It’s Carnival time. The first Carnival since Malaika’s mother moved to Canada to find a good job and provide for Malaika and her grandmother. Her mother promised she would send money for a costume, but when the money doesn’t arrive, will Malaika still be able to dance in the parade?
Disappointed and upset at her grandmother’s hand-me-down costume, Malaika leaves the house, running into Ms. Chin, the tailor, who offers Malaika a bag of scrap fabric. With her grandmother’s help, Malaika creates a patchwork rainbow peacock costume, and dances proudly in the parade.
A heartwarming story about family, community and the celebration of Carnival, Nadia Hohn’s warm and colloquial language and Irene Luxbacher’s vibrant collage-style illustrations make this a strikingly original picture book.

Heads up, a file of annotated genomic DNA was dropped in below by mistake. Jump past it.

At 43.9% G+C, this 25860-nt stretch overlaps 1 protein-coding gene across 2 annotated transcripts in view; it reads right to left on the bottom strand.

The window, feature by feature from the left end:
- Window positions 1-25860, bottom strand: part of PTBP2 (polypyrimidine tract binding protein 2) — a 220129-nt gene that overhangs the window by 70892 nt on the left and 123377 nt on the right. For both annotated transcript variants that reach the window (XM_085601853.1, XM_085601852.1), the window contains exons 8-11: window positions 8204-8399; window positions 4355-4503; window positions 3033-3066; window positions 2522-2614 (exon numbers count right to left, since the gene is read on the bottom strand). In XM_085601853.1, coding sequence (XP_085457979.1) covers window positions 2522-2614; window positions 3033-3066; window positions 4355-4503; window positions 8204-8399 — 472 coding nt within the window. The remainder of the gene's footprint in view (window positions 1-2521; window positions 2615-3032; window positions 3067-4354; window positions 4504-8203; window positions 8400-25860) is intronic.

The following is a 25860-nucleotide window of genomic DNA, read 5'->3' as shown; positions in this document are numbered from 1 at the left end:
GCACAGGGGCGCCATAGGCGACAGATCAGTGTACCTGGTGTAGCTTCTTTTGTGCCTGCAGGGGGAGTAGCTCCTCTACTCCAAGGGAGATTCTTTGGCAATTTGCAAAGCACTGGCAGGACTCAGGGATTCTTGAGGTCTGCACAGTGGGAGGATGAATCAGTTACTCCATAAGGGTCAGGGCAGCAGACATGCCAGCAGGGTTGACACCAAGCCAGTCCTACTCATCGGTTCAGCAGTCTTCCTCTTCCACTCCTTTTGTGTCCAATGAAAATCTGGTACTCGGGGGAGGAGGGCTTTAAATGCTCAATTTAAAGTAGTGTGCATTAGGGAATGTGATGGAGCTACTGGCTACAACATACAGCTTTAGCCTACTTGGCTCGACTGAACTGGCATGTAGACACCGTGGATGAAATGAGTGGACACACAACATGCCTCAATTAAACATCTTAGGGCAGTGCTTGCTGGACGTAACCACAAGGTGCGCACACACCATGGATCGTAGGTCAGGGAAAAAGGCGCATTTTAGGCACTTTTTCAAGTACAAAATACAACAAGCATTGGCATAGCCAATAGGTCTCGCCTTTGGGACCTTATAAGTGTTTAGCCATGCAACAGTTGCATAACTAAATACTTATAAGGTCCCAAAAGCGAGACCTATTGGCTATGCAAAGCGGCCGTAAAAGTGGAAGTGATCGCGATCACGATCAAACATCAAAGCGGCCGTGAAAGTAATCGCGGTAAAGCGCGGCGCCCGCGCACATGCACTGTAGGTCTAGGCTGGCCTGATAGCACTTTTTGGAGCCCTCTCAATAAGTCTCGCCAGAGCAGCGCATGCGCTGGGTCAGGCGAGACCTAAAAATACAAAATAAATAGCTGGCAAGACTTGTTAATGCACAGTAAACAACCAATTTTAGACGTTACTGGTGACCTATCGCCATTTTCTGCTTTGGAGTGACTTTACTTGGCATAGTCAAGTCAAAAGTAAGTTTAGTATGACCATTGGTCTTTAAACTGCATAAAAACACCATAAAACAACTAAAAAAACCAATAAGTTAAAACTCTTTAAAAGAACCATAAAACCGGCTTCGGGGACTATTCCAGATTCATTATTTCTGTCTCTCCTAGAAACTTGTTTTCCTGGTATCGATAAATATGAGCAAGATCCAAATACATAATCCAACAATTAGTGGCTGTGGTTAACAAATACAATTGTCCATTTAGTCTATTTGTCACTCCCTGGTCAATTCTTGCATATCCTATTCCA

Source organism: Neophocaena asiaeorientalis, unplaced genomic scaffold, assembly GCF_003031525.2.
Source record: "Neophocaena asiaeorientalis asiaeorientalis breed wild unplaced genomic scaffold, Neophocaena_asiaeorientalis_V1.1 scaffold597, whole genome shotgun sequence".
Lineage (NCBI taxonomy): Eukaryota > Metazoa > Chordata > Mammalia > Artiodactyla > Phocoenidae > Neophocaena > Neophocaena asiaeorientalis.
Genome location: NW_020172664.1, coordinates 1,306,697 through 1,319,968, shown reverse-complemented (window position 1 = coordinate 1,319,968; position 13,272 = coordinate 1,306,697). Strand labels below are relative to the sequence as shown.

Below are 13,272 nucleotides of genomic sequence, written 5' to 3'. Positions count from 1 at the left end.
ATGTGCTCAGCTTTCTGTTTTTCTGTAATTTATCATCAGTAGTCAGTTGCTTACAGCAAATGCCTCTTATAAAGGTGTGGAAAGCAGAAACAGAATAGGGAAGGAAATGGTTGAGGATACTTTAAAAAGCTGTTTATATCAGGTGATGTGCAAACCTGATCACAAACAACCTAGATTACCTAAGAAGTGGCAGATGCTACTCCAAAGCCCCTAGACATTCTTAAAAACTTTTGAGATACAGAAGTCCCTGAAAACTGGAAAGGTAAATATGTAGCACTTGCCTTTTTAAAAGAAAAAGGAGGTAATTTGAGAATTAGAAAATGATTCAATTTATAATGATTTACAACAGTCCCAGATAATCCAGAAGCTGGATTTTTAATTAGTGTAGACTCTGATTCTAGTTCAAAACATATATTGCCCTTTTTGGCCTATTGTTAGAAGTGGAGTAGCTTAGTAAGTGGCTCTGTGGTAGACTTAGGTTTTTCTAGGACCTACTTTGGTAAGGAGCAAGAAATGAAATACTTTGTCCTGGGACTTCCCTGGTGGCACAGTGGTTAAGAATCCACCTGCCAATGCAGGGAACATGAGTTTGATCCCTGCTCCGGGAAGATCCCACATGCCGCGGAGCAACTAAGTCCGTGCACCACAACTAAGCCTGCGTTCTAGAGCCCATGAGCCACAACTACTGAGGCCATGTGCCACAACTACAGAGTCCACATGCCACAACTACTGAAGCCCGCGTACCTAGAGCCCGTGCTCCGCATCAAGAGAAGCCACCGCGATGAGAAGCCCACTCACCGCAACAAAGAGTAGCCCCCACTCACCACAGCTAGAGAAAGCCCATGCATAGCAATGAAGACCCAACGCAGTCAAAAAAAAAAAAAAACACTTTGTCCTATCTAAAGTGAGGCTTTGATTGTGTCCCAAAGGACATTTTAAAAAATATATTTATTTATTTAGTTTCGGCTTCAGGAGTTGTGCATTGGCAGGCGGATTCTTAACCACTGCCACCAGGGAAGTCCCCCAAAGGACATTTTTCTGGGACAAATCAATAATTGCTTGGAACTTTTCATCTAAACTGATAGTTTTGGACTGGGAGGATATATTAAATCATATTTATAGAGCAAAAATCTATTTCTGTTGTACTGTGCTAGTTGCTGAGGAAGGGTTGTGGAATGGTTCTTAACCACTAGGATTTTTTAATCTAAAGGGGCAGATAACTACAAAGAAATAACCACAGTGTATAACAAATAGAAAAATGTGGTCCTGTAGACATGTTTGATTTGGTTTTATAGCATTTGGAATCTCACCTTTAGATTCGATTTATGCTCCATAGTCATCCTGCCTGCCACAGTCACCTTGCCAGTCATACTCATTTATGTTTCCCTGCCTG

This is actually a realistic portrait of the consequences of global immigration and economics. But it’s also the story of how much little girls love their moms. Beautiful.
Like a rainbow peacock itself, the illustrations in this book burst with a frenzy of colors and textures.
A fun choice for libraries seeking books about creativity in general or the Caribbean in particular.
The text is told in the colloquial voice of the little girl, and readers will quickly and easily feel a part of her circle. Carnival is an important holiday in many cultures, and it's good to have a picture book to celebrate it.
A wholly earned celebration.
Malaika’s Costume is a highly recommended story that celebrates the different cultures of the world and the emotional journey of a young child.
. . . an engaging, poignant story with exquisite taste and wonderful details.
Hohn employs a unique style of voice that is both figuratively and literaly lyrical.